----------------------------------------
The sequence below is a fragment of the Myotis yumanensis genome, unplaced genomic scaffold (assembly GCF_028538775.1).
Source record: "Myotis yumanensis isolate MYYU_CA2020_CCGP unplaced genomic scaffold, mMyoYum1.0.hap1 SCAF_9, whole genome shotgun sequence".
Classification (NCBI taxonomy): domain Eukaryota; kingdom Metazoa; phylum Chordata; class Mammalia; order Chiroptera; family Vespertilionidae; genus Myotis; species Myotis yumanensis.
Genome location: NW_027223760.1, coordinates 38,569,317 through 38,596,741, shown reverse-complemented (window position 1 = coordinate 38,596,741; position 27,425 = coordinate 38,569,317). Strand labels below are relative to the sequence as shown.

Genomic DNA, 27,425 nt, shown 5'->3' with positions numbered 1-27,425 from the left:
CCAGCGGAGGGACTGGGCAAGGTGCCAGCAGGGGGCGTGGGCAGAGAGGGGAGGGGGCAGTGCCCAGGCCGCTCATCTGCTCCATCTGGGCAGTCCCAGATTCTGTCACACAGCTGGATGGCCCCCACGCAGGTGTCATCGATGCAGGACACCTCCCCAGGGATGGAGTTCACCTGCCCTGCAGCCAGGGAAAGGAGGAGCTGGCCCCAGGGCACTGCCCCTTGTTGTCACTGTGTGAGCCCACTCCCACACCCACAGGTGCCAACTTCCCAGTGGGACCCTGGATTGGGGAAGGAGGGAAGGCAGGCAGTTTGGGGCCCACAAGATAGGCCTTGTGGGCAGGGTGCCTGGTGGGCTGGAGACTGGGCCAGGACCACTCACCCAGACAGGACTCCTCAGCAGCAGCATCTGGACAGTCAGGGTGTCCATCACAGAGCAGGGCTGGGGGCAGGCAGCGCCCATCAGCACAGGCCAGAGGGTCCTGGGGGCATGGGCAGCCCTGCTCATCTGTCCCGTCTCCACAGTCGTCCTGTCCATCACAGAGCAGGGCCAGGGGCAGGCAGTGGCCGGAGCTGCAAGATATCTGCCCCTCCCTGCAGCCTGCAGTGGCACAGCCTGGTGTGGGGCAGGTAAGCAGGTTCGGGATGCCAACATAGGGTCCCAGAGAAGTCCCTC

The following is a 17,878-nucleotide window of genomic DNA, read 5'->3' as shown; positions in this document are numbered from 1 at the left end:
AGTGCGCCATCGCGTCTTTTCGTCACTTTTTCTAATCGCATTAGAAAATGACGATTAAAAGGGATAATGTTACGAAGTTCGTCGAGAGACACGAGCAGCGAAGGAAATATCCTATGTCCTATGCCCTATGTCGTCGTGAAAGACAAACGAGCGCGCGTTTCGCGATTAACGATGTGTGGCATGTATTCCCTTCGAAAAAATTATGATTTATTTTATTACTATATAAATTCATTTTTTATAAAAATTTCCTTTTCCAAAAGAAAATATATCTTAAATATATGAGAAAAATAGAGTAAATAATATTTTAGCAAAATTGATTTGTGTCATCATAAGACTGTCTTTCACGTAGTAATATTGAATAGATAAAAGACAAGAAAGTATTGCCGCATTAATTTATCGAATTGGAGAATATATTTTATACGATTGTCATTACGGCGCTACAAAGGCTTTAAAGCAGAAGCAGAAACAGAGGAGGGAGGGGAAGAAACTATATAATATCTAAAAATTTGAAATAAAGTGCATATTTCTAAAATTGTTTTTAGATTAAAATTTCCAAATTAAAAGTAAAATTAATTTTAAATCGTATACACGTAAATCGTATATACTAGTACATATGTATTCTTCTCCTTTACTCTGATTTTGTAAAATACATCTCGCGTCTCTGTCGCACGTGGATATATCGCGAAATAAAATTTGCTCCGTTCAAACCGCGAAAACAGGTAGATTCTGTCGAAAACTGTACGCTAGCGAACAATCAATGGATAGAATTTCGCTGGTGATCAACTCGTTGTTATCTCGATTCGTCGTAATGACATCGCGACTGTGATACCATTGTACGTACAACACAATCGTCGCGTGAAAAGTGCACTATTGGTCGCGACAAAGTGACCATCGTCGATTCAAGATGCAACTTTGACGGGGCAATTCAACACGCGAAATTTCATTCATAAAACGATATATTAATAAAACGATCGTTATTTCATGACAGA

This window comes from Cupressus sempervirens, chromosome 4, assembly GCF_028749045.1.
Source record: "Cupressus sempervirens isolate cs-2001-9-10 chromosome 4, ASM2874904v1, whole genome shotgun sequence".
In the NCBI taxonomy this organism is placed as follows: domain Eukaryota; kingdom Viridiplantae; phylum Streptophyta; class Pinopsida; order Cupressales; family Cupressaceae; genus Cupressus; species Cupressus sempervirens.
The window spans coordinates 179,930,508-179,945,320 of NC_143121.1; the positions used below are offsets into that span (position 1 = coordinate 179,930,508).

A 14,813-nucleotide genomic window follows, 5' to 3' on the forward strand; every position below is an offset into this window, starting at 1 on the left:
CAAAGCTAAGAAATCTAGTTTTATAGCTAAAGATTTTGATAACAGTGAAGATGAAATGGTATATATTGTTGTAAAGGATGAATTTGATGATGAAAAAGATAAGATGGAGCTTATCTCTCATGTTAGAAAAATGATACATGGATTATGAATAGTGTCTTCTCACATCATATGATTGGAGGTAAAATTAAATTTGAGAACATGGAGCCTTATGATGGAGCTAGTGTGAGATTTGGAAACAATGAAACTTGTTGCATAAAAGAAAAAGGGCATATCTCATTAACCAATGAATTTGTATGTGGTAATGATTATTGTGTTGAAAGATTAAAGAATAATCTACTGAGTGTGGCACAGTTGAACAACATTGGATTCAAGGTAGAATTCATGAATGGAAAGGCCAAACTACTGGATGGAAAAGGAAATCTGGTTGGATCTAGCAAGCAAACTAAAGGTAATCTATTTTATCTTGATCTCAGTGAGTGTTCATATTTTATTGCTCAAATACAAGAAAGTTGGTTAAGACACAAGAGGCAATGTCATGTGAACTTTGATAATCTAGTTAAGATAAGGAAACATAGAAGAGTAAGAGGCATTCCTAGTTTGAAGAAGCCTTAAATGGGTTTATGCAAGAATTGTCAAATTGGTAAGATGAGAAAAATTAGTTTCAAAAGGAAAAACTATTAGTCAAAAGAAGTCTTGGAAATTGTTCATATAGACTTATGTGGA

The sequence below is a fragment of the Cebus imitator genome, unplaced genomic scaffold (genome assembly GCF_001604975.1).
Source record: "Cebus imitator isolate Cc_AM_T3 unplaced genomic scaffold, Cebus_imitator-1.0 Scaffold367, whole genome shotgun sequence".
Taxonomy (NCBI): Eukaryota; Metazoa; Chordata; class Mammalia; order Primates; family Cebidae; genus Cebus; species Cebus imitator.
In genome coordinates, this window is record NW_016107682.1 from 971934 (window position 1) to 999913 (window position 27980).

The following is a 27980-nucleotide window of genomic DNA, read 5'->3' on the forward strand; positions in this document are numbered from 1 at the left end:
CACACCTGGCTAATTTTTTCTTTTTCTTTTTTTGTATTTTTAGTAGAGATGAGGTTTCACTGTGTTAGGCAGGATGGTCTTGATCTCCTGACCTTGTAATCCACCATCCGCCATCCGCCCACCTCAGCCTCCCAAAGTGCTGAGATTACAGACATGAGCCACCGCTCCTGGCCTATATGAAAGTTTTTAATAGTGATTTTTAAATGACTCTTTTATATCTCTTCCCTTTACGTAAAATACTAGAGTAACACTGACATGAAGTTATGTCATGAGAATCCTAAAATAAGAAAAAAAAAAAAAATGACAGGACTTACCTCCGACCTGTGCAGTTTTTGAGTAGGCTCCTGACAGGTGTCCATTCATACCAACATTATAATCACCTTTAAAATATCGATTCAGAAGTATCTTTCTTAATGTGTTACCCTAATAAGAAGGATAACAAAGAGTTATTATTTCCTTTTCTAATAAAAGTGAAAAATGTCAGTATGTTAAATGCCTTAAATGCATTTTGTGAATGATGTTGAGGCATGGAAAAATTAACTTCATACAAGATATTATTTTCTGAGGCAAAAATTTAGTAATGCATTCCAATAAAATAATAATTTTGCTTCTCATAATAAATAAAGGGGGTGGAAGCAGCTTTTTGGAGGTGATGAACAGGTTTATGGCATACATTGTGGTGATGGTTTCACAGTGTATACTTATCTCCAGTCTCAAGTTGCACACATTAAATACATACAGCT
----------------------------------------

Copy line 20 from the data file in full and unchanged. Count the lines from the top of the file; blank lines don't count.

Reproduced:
CACACCTGGCTAATTTTTTCTTTTTCTTTTTTTGTATTTTTAGTAGAGATGAGGTTTCACTGTGTTAGGCAGGATGGTCTTGATCTCCTGACCTTGTAATCCACCATCCGCCATCCGCCCACCTCAGCCTCCCAAAGTGCTGAGATTACAGACATGAGCCACCGCTCCTGGCCTATATGAAAGTTTTTAATAGTGATTTTTAAATGACTCTTTTATATCTCTTCCCTTTACGTAAAATACTAGAGTAACACTGACATGAAGTTATGTCATGAGAATCCTAAAATAAGAAAAAAAAAAAAAATGACAGGACTTACCTCCGACCTGTGCAGTTTTTGAGTAGGCTCCTGACAGGTGTCCATTCATACCAACATTATAATCACCTTTAAAATATCGATTCAGAAGTATCTTTCTTAATGTGTTACCCTAATAAGAAGGATAACAAAGAGTTATTATTTCCTTTTCTAATAAAAGTGAAAAATGTCAGTATGTTAAATGCCTTAAATGCATTTTGTGAATGATGTTGAGGCATGGAAAAATTAACTTCATACAAGATATTATTTTCTGAGGCAAAAATTTAGTAATGCATTCCAATAAAATAATAATTTTGCTTCTCATAATAAATAAAGGGGGTGGAAGCAGCTTTTTGGAGGTGATGAACAGGTTTATGGCATACATTGTGGTGATGGTTTCACAGTGTATACTTATCTCCAGTCTCAAGTTGCACACATTAAATACATACAGCT